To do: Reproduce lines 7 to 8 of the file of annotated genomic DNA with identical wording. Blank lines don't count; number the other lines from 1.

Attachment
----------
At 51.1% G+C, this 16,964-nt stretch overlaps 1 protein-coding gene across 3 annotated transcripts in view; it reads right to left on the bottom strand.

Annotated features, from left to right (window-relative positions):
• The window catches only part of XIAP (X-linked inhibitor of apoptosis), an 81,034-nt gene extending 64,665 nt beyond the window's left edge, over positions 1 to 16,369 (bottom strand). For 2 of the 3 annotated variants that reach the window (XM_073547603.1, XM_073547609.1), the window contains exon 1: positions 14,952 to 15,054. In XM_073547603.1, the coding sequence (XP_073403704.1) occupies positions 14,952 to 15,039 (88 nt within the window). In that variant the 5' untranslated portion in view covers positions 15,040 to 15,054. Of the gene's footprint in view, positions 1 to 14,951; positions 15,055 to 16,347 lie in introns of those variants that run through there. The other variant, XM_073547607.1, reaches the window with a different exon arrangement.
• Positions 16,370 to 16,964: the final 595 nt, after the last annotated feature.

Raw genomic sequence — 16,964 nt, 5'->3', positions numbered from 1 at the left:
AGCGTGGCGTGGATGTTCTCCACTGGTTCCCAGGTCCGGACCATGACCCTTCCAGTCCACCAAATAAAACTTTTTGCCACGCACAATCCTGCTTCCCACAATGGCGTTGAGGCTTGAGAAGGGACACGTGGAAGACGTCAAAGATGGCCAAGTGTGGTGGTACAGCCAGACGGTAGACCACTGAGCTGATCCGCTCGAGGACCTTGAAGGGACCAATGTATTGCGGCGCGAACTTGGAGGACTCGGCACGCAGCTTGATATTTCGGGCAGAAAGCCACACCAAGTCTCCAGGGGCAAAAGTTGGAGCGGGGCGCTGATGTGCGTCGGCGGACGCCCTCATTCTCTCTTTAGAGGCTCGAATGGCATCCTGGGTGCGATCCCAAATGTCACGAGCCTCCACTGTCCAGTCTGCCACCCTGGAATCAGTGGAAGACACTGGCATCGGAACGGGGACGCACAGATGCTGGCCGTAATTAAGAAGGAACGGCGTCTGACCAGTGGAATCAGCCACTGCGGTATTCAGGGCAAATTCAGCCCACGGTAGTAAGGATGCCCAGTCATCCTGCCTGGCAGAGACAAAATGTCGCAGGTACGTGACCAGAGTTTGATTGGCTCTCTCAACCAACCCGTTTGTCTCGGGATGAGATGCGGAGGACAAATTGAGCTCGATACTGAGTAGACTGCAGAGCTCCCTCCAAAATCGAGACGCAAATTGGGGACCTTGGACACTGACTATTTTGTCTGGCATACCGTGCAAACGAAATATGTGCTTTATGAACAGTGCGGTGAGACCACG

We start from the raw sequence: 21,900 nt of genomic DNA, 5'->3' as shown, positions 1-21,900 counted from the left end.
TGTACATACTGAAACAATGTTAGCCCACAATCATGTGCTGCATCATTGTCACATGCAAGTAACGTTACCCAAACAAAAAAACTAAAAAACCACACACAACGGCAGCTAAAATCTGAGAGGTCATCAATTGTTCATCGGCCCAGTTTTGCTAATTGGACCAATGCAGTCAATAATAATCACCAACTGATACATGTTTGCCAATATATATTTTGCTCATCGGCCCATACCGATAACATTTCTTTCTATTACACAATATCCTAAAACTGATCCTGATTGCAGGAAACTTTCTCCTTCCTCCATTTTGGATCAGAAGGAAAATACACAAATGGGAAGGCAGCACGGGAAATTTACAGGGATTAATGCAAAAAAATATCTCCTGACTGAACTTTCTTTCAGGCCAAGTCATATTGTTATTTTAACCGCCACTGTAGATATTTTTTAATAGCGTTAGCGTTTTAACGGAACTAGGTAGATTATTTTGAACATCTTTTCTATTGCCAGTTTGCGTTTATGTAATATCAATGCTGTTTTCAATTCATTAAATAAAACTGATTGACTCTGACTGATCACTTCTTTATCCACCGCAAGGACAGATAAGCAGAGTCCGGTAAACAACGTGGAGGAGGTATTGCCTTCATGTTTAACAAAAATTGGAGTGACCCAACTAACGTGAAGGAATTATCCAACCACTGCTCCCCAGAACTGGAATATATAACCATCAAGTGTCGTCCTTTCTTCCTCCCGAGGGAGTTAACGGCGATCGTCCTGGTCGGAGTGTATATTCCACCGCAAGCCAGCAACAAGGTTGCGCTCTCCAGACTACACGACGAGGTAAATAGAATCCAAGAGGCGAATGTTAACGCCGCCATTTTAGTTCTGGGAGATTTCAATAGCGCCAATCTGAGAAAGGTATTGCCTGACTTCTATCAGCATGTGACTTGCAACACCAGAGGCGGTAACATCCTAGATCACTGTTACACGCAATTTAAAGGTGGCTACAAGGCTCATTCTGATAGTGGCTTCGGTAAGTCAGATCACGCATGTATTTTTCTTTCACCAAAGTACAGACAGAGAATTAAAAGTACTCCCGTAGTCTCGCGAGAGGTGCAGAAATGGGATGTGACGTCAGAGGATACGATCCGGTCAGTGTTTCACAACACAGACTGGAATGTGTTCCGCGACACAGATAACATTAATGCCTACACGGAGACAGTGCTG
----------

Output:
We start from the raw sequence: 21,900 nt of genomic DNA, 5'->3' as shown, positions 1-21,900 counted from the left end.
TGTACATACTGAAACAATGTTAGCCCACAATCATGTGCTGCATCATTGTCACATGCAAGTAACGTTACCCAAACAAAAAAACTAAAAAACCACACACAACGGCAGCTAAAATCTGAGAGGTCATCAATTGTTCATCGGCCCAGTTTTGCTAATTGGACCAATGCAGTCAATAATAATCACCAACTGATACATGTTTGCCAATATATATTTTGCTCATCGGCCCATACCGATAACATTTCTTTCTATTACACAATATCCTAAAACTGATCCTGATTGCAGGAAACTTTCTCCTTCCTCCATTTTGGATCAGAAGGAAAATACACAAATGGGAAGGCAGCACGGGAAATTTACAGGGATTAATGCAAAAAAATATCTCCTGACTGAACTTTCTTTCAGGCCAAGTCATATTGTTATTTTAACCGCCACTGTAGATATTTTTTAATAGCGTTAGCGTTTTAACGGAACTAGGTAGATTATTTTGAACATCTTTTCTATTGCCAGTTTGCGTTTATGTAATATCAATGCTGTTTTCAATTCATTAAATAAAACTGATTGACTCTGACTGATCACTTCTTTATCCACCGCAAGGACAGATAAGCAGAGTCCGGTAAACAACGTGGAGGAGGTATTGCCTTCATGTTTAACAAAAATTGGAGTGACCCAACTAACGTGAAGGAATTATCCAACCACTGCTCCCCAGAACTGGAATATATAACCATCAAGTGTCGTCCTTTCTTCCTCCCGAGGGAGTTAACGGCGATCGTCCTGGTCGGAGTGTATATTCCACCGCAAGCCAGCAACAAGGTTGCGCTCTCCAGACTACACGACGAGGTAAATAGAATCCAAGAGGCGAATGTTAACGCCGCCATTTTAGTTCTGGGAGATTTCAATAGCGCCAATCTGAGAAAGGTATTGCCTGACTTCTATCAGCATGTGACTTGCAACACCAGAGGCGGTAACATCCTAGATCACTGTTACACGCAATTTAAAGGTGGCTACAAGGCTCATTCTGATAGTGGCTTCGGTAAGTCAGATCACGCATGTATTTTTCTTTCACCAAAGTACAGACAGAGAATTAAAAGTACTCCCGTAGTCTCGCGAGAGGTGCAGAAATGGGATGTGACGTCAGAGGATACGATCCGGTCAGTGTTTCACAACACAGACTGGAATGTGTTCCGCGACACAGATAACATTAATGCCTACACGGAGACAGTGCTG